What you need to know:
- I want to see all the big UK companies return to Uganda and provide confidence to the market to follow.
I was forced to leave Uganda 50 years ago and welcomed the opportunity recently to mark this anniversary at Buckingham Palace with His Majesty King Charles, where my fellow Uganda Asians British community sang the Uganda national anthem together in celebration of what Uganda has become and the deep and abiding partnership with the UK. I have since had another opportunity to mark this anniversary with President Museveni, where I was deeply honoured to receive an award for my service to the country of my birth.
The UK and Uganda have huge family ties, as does the UK with countries across East Africa. I am proud of my Ugandan heritage but also proud of how the UK continues to embrace diversity, with the huge welcome given to myself. That acceptance has led to the first UK Prime Minister of East African origin and a Cabinet of people with family ties across this great continent.
Now is the time for UK-Africa relationships to deepen and prosper.
In the UK, I sponsored myself through night school and became a successful businessman, later entering politics becoming a minister at the Department of Business, Innovation and Skills, and later at the Department of Transport. But I gave this up to become the prime minister’s trade envoy to Uganda in 2016. As trade envoy, I have worked with businesses and governments in the two countries I love, to bring mutual prosperity and delivered over £1b in UK Government supported investments.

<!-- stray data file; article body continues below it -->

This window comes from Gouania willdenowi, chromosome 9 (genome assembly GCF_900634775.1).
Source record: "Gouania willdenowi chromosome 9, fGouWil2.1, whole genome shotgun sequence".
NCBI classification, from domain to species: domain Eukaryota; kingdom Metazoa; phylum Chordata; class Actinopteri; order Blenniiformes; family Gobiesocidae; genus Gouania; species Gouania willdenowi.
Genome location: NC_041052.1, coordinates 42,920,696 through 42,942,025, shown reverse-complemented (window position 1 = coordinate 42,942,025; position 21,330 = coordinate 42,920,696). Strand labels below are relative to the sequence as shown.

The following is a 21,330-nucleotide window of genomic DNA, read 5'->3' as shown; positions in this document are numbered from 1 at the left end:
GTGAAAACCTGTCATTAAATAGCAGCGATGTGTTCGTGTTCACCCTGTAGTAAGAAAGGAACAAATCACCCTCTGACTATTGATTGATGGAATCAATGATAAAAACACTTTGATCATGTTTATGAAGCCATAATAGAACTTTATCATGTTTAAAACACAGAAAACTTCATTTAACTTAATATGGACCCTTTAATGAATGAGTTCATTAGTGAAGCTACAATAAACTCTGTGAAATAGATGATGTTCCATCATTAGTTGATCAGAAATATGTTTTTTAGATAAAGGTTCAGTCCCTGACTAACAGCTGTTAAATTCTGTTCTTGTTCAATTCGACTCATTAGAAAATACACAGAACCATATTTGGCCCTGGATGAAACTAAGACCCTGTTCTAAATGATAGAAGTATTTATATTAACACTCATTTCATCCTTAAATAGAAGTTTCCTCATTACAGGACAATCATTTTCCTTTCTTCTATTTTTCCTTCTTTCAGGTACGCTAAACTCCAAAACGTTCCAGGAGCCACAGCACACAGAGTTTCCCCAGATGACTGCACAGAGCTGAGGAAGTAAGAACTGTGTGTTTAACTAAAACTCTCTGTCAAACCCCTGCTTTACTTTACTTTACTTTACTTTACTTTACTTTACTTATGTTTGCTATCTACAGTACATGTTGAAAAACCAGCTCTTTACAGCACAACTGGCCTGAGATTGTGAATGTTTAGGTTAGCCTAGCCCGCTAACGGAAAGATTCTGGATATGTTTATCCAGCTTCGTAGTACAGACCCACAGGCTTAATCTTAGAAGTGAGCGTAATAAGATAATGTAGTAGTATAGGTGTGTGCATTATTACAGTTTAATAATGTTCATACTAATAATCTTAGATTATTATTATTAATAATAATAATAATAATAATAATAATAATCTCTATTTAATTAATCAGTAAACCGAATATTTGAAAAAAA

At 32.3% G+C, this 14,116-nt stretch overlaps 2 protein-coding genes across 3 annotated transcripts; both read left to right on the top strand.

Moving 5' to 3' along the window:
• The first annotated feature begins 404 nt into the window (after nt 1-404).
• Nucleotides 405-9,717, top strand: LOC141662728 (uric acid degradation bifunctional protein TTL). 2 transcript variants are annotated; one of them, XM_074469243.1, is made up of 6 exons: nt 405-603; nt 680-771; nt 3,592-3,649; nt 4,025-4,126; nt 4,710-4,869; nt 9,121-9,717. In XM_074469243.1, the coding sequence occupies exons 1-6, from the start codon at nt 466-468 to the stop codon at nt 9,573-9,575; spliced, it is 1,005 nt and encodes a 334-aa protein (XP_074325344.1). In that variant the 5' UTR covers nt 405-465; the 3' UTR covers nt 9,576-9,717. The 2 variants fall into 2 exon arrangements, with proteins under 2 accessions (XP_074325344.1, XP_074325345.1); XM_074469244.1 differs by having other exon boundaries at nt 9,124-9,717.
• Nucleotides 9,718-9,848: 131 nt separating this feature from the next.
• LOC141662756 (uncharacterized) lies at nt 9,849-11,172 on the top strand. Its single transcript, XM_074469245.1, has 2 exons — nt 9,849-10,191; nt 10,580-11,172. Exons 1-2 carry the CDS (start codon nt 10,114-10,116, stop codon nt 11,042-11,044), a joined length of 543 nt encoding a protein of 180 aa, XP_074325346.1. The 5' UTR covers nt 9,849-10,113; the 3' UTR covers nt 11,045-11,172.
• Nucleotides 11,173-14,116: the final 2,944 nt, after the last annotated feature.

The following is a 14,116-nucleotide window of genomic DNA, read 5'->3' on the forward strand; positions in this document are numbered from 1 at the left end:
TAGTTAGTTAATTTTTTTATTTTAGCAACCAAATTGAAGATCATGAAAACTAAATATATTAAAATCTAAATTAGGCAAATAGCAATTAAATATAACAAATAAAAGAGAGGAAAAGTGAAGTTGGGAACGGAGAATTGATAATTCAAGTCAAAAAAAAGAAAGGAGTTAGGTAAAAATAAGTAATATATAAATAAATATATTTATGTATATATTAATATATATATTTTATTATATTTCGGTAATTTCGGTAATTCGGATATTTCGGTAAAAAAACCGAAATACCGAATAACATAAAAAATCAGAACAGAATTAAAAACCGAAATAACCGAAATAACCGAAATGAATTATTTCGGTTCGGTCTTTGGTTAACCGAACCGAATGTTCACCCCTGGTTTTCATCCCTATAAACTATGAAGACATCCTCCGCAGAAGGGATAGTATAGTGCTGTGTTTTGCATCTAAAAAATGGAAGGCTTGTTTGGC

As a businessman, I know the deals that have not materialised and the missed opportunities. I walked into a UK supermarket last week and saw jackfruit on sale for £49 (Shs220,000) from a neighbouring country. That market should be delivering profit for Ugandan farmers and I hope it soon will, through direct cargo flights from Entebbe to London on Uganda Airlines.
I want to see all the big UK companies return to Uganda and provide confidence to the market to follow. I have UK businesses lining up to invest and trade with Uganda, but they require a pace of delivery that Uganda needs to be able to support.
There are three things I have done this month in Uganda, which will help business. Firstly, I continued to progress the Memorandum if Understandings signed with the Government of Uganda into contracts to support agricultural exports, energy access and roads. Secondly, I promoted the new UK Developing Countries Trading Scheme which means that over 99 percent of all goods exported from Uganda will be eligible in early 2023 for duty free access to the UK with simpler and more flexible rules of origin. Lastly, I launched the solution to the complexity of working with a bureaucracy as complex as the UK Government. The UK Growth Gateway in Uganda (http://growthgateway.campaign.gov.uk) is a new one-stop shop for accessing trade and investment information and support from the UK. As a free service, it offers advisory support from sector experts and will share high-potential UK and Uganda opportunities. The Growth Gateway has already supported a coffee trade mission to Uganda and has identified over 50 deals across the continent.
The private sector is the jewel in the crown of Uganda. As a government minister, I knew that sometimes I needed to get out of the private sector’s way to see it thrive, focusing on only creating the infrastructure and environment necessary to facilitate trade and investment.
The new UK Growth Gateway will do this by cutting through the bureaucracy that businesses have had to tackle. I look forward to seeing the UK-Uganda trading relationship thriving on my return early next year.
Lord Dolar Popat is the UK Prime Minister’s Trade Envoy to Uganda